You are currently viewing 2 Year Beginner Artist Progress – 2017 & 2018 Redraw
A series of redrawn illustrations that reflect my art growth.

2 Year Beginner Artist Progress – 2017 & 2018 Redraw

Update 04/17/2019: So I might’ve made a mistake on the date stamp for this. . . simply because I didn’t date anything in my very first Walmart sketchbook. The “before” sketch was actually drawn in mid-late 2016. I’m sorry for the hiccup! And always date your work my friends 🙂

A great measure of growth in your art journey is to be able to look back at work you once thought to be great, and see a list of things that you would do differently for a better result.

It shows development in your eye for the craft. Flaws that have previously flown passed you are becoming clear. Yet, this doesn’t need to be used as a reason to hide your old work from the people and world around you; rather, you should celebrate how far you’ve come in your art development as showcased through previous works.

Better yet, prove to yourself that you have improved by taking your old art and redrawing it. See your pieces side by side and revel in the result that is months of practice (and years of frustration).

I write this post while looking back at some of my old pieces and seeing the level of improvement between them.

I write this post while looking back at some of my old pieces and seeing the level of improvement between them. This is a sketch I created near the start of my art journey—when I was at the transitional stage between copying other people’s fan art in order to learn line placement (yes, this is where my art journey began), and creating some of my own characters and poses.

I welcome you all with open arms to a sketch I created at 21 years old (2017):

This is it. I was a complete rookie in every way, shape, and form, but I loved this piece. And guess what?

I still do.

Not aesthetically, let’s be real here. I love this piece for how it captures my development as an illustrator—and related to this, my will to power through.

Let’s compare this piece to something that I drew a year later (22 years old, early 2018):

A huge step up. Ink itself was a scary venture. I mean, using a medium that would render an eraser powerless was untapped territory. But I went for it. And at this point, I stopped believing that inking my work would ruin the fluidity of my images.

Throughout these stages, I’ve also made more mistakes than you can imagine.

One day, I’ll show you pages of my first sketchbook so that you can understand and relate to my art origins.

There are many things that I would change about this as I look at it now. My inability to draw hands is pretty blatant, as is my nasty case of big-head syndrome. But I was incredibly proud of this bobble-head rendition of an old art piece. For a while this lovely lady lived on my bulletin board as one of my favorite illustrations at the time.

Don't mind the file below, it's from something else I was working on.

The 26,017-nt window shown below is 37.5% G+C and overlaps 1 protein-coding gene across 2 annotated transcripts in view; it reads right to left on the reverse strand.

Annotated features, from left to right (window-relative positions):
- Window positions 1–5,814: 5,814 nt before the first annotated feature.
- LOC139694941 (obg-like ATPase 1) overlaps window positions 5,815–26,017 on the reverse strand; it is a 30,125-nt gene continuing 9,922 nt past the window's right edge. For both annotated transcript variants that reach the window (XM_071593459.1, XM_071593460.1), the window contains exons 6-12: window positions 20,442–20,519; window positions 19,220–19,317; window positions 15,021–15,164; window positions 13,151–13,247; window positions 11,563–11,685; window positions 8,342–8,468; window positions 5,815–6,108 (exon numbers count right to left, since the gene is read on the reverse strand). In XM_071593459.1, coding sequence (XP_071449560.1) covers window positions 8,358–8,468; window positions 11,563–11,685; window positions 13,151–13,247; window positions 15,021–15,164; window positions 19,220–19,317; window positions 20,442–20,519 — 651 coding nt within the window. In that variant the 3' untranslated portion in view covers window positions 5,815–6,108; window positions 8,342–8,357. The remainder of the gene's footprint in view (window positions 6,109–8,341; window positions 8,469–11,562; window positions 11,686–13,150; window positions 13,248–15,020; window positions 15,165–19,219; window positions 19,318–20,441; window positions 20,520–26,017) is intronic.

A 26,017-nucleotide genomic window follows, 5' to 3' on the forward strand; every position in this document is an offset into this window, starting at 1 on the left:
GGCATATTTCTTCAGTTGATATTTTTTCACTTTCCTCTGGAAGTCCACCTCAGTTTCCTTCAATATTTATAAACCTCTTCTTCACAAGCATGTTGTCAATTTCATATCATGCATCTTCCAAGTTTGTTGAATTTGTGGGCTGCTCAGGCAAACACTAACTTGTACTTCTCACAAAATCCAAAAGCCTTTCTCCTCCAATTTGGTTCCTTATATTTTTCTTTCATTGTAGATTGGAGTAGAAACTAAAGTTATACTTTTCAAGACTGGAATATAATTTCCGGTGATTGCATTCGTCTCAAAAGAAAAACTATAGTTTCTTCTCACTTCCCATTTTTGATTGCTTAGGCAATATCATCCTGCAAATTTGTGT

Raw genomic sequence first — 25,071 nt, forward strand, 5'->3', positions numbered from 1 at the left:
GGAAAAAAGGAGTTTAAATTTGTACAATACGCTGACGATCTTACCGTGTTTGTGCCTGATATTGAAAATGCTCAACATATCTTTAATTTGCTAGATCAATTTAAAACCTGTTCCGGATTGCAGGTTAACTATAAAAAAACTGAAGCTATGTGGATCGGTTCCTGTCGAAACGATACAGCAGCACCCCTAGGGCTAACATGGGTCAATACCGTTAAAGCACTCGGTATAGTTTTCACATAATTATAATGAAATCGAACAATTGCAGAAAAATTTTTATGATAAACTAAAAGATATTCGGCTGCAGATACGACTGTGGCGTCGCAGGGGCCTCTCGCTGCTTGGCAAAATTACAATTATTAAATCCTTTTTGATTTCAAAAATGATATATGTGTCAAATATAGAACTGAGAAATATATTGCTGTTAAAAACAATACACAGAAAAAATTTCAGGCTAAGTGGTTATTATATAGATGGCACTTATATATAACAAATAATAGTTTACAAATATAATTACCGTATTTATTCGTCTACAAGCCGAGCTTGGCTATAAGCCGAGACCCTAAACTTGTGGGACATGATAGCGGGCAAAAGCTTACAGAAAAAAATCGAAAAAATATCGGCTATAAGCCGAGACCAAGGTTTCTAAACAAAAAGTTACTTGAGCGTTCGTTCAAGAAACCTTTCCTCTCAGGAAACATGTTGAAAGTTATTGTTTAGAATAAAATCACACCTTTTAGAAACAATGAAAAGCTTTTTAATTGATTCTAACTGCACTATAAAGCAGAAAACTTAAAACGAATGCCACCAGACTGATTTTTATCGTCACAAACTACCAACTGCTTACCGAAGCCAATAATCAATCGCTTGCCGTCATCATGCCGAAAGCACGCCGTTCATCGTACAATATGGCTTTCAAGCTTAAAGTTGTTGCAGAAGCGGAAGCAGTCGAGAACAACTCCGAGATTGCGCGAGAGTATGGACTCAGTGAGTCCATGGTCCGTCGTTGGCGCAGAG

Jump forward 10 months (23 years old, late 2018) and this is what I managed to create:

There are only a few things that I would change in this piece, probably because it’s more representative of my current illustration abilities. Maybe I’ll see more flaws in it and create something that shows even more improvement within another half year or so. But in the meantime, this is where I’m at.

Two years later, and I’m able to create something that I would define as pretty great. Given my not-very-extensive art history at least. You might disagree with this opinion, and that’s completely fine. In the world of picking up a hobby as an adult you need to be your own biggest fan.

Welcome to the era of alcohol markers. Nope, not Copics, but my beloved set of Master Markers (much more economical, since I’m a bit of a cheap ass). I actually attempted to use markers in the early-2018 redraw of this image, but couldn’t for the life of my figure out the medium. Although, I became much more comfortable with them during the months following.

I also put more emphasis on concept and expression.

Wearing a dress on a windy day would be really cold, hence the way this character is holding her body expresses this. The previous character redraw was intended to look sentimental, not stoic. So I upped the sadness game in the more recent rendition. Her head is also more proportionate to her body—another point worth celebrating.

Art is a tough code to crack, but once you begin to see improvement in your work, you’ll learn to appreciate the journey so much more.

Thank you for reading this post and following along. I hope that this can inspire you to begin, or keep at, your own art adventure. Even if you feel like improvement is out of your grasp, keep on drawing.

Besides if mediocre, right-brained me can embrace an artist mentality, then you absolutely can to.



A/N: If you’d like to share your own art journey, please visit this page: Share Your Art.

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